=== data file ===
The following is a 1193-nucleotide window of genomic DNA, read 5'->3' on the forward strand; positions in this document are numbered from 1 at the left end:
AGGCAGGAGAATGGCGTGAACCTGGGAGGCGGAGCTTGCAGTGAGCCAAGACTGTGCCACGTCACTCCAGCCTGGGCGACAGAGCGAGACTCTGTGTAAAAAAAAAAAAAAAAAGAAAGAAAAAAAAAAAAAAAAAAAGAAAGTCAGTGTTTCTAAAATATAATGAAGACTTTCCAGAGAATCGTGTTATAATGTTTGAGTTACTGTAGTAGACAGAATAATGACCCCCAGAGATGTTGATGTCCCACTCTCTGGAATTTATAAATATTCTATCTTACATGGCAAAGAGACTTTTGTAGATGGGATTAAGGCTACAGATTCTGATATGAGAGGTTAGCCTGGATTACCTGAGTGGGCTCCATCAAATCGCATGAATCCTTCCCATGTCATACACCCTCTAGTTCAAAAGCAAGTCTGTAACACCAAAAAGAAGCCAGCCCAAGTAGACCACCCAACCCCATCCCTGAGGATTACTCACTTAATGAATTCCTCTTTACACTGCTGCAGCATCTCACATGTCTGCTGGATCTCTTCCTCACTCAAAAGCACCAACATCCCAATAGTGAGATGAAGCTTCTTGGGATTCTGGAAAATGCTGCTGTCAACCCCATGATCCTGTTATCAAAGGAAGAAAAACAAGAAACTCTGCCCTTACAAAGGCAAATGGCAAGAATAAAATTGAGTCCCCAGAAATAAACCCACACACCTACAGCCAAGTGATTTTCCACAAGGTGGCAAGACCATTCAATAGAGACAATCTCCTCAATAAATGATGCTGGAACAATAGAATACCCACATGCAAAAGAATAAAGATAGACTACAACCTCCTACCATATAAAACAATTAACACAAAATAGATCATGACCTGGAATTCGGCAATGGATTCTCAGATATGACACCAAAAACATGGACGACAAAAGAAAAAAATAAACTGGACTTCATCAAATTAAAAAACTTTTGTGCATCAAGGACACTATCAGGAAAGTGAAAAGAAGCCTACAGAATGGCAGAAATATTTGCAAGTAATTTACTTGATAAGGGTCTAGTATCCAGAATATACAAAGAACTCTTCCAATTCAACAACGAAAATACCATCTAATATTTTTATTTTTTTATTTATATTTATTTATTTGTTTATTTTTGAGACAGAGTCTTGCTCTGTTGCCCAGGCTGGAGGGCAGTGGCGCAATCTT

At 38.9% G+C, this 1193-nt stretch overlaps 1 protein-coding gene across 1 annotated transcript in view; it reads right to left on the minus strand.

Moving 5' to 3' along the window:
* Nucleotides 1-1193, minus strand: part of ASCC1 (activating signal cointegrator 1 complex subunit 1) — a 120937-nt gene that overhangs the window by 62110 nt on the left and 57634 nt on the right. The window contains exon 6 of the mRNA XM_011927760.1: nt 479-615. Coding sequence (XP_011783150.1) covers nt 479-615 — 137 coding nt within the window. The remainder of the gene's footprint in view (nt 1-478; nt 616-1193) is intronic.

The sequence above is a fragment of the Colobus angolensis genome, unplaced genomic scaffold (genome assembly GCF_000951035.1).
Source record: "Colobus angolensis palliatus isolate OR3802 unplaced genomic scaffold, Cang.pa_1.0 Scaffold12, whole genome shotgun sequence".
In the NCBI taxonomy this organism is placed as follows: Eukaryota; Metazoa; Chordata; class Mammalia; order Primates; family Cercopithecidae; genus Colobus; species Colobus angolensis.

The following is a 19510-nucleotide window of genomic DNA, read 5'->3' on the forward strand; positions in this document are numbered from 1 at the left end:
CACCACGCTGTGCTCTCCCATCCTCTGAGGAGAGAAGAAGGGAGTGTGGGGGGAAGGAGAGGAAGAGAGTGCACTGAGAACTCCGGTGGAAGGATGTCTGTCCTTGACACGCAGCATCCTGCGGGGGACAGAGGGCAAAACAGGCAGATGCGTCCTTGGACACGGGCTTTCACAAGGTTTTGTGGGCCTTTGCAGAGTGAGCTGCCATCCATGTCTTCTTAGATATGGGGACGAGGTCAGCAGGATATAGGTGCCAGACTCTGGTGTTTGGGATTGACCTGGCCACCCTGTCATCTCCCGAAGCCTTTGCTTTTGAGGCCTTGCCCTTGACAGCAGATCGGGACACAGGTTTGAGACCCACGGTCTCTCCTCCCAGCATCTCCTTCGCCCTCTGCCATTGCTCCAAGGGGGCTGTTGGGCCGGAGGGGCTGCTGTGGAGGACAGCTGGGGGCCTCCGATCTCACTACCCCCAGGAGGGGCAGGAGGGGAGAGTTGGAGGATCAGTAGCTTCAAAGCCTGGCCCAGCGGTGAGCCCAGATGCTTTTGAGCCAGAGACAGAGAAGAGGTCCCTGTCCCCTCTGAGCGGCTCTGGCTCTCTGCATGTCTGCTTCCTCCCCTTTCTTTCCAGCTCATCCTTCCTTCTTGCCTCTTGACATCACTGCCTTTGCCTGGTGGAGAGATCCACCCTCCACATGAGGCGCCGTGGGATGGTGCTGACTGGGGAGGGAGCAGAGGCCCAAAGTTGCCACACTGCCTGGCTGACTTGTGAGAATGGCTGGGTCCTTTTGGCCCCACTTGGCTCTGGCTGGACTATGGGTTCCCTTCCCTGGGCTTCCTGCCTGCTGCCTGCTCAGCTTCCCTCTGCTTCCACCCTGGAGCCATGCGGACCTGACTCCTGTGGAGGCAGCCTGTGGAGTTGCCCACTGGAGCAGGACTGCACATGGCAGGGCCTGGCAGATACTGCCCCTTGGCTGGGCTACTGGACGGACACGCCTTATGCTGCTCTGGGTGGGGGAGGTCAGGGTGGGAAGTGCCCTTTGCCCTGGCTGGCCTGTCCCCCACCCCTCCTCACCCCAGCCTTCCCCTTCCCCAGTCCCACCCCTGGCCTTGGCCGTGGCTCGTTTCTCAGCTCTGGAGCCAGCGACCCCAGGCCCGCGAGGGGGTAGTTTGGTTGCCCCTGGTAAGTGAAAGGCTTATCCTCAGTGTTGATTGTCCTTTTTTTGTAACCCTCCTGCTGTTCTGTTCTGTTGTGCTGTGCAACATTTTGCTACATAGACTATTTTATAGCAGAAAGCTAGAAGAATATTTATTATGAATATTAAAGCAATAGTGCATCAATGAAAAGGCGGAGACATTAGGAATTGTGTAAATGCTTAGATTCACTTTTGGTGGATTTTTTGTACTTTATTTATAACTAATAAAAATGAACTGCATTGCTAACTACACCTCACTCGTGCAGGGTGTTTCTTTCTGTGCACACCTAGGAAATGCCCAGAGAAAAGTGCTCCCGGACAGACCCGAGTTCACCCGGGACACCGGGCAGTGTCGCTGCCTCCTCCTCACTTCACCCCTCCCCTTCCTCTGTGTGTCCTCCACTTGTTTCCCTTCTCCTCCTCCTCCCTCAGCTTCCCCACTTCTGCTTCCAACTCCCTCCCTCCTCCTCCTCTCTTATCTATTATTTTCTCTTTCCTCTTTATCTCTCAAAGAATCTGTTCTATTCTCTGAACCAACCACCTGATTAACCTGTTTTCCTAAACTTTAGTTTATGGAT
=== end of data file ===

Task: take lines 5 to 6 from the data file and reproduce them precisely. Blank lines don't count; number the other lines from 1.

* Nucleotides 1-1193, minus strand: part of ASCC1 (activating signal cointegrator 1 complex subunit 1) — a 120937-nt gene that overhangs the window by 62110 nt on the left and 57634 nt on the right. The window contains exon 6 of the mRNA XM_011927760.1: nt 479-615. Coding sequence (XP_011783150.1) covers nt 479-615 — 137 coding nt within the window. The remainder of the gene's footprint in view (nt 1-478; nt 616-1193) is intronic.

The sequence above is a fragment of the Colobus angolensis genome, unplaced genomic scaffold (genome assembly GCF_000951035.1).